“Paint every day no matter what!!! Or perish.”
That scribbled note is among a collection of artifacts that sets the tone for Memories of Russell, the title of this year’s Art in the Atrium show in Morristown.
The words were scribbled by the late Russell Aldo Murray, a Newark artist and teacher who helped launch Art in the Atrium 19 years ago as a showcase for African-American artists. The present edition, which opened Friday in the Morris County Administration and Records Building and runs through March 11, features an explosion of talent from three dozen black painters, sculptors and quilters.
It’s an amazing legacy.
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Russell was “energetic, intelligent, artistic, clever, kind and generous of spirit. I really miss him,” said Montclair artist Janet Taylor Pickett, whose impressionist-inspired acrylic paintings are for sale at the exhibition.
Janet credited Russell, who died in his sleep of a heart attack at age 59 in September 2009, with helping create a “really democratic” show that gives emerging artists a chance to be seen alongside more established names.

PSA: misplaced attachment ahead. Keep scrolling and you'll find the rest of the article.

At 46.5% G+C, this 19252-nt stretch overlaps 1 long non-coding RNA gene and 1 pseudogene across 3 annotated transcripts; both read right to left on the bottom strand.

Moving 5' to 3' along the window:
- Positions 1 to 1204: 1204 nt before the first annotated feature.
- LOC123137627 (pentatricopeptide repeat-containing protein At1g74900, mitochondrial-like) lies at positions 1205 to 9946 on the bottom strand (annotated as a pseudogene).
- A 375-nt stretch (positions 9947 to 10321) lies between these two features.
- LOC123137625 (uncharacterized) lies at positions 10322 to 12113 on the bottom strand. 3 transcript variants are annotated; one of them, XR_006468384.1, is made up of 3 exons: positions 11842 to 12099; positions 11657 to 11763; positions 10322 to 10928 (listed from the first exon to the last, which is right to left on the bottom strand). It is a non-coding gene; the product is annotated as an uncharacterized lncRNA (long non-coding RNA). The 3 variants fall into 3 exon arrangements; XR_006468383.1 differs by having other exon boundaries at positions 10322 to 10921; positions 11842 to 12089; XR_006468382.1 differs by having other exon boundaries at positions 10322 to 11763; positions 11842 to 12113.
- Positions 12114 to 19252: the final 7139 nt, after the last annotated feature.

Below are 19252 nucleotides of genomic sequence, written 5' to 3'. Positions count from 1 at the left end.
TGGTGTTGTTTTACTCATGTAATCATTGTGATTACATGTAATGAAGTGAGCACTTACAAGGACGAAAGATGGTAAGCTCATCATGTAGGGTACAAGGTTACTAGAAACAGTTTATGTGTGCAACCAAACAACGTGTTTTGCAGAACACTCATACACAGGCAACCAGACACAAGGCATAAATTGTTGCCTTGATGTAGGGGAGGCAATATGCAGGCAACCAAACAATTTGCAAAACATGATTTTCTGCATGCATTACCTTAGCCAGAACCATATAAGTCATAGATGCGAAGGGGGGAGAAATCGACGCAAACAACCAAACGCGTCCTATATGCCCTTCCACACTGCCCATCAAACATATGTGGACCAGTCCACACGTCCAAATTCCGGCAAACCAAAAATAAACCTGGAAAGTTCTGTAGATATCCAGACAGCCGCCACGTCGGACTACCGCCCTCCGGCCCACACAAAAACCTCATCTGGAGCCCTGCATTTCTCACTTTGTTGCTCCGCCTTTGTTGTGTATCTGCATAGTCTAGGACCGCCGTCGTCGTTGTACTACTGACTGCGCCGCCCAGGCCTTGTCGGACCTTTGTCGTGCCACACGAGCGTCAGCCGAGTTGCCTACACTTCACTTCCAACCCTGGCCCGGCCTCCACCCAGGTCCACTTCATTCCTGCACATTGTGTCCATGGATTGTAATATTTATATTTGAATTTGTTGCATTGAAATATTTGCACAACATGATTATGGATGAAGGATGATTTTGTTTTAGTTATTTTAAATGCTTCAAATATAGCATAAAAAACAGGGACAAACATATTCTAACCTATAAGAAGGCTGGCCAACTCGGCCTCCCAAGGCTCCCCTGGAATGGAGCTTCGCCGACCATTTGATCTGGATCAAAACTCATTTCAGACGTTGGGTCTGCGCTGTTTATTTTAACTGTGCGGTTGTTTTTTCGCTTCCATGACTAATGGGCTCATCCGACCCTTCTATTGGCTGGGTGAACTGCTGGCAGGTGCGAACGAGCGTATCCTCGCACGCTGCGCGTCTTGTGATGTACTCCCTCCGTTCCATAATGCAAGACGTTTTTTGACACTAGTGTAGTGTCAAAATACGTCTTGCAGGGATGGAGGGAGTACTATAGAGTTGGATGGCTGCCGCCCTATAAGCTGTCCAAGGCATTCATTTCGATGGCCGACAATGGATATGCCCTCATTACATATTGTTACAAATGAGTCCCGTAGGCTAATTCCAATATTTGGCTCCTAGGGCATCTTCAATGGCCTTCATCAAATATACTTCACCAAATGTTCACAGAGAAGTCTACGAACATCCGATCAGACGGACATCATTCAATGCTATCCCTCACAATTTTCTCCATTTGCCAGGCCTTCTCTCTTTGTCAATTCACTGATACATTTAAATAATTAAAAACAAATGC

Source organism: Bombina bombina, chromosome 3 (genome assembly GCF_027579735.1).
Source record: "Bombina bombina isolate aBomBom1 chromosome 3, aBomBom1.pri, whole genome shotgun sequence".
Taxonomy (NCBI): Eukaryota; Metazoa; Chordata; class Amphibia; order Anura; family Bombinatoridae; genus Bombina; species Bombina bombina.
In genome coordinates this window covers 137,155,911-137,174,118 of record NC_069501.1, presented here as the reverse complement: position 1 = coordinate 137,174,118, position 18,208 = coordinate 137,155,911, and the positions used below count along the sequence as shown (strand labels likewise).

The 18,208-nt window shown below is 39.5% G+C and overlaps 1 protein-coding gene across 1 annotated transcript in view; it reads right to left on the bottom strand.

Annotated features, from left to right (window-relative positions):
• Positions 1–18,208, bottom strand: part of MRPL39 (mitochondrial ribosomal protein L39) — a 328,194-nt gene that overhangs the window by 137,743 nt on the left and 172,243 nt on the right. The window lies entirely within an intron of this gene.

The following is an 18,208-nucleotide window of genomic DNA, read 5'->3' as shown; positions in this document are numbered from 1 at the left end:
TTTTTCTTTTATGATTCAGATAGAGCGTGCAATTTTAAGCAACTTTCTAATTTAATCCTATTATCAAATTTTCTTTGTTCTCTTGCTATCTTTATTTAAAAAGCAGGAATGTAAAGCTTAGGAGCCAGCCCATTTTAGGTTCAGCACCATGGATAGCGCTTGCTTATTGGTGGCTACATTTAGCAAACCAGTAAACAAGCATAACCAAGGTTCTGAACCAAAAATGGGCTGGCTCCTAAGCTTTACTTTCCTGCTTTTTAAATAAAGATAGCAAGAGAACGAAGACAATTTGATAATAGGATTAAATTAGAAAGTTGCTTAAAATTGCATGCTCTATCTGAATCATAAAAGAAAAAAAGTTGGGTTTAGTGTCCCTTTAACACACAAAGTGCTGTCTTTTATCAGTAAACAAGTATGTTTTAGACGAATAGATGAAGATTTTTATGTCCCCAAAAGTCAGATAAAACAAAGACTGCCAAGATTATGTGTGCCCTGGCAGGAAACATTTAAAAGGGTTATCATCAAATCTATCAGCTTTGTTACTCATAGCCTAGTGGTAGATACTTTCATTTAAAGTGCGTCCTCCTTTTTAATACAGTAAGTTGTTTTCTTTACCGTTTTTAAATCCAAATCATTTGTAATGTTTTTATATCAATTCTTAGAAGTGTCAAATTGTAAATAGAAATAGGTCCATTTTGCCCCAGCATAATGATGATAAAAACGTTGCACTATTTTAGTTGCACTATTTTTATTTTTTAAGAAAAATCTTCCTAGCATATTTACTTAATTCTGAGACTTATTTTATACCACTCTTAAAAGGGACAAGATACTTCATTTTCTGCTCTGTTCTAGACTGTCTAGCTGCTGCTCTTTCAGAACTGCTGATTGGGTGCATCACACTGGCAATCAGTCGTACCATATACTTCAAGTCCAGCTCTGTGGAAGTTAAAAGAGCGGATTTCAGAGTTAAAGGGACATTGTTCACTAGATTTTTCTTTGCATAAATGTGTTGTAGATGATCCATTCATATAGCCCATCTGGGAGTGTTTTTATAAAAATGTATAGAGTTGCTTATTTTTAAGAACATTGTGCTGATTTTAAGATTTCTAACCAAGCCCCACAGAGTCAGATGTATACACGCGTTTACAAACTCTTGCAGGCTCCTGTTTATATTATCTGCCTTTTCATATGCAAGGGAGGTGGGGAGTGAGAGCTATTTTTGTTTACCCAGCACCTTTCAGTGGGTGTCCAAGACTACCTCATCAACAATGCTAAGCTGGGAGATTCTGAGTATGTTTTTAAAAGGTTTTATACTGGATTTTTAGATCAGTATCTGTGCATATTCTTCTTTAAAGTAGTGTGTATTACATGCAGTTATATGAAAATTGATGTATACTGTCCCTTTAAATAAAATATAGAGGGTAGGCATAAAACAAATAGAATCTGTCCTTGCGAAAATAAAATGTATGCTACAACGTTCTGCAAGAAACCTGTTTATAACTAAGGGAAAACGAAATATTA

Exhibitions like Art in the Atrium are invaluable for cultivating a market for African American artists, said Ivory Herbert, a retired corporate executive who serves on the show’s board.
“It’s just in recent years that a significant number of black people have gained a real appreciation for art, and started supporting it,” he said. “People have really fallen in love with it,” and look forward to the show.
“It’s a nice blend, a lot of good work,” said Morristown attorney Charles Craig, who serves on the board with his wife Victoria and their daughters, Lauren and Simone.
‘ART CHOSE ME’
One of the rising talents on display is Anthony E. Boone, 39. He’s got some eye-popping glow-in-the-dark abstract paintings that suggest the far reaches of our galaxy. Which is a long way from his day job as a freight train conductor.
Anthony took up painting in 2005; he had no choice in the matter.
“Art chose me,” said the Montclair resident. “When I started I was kind of innocent. I wanted art in my home, but couldn’t afford to purchase any. So I made my own.”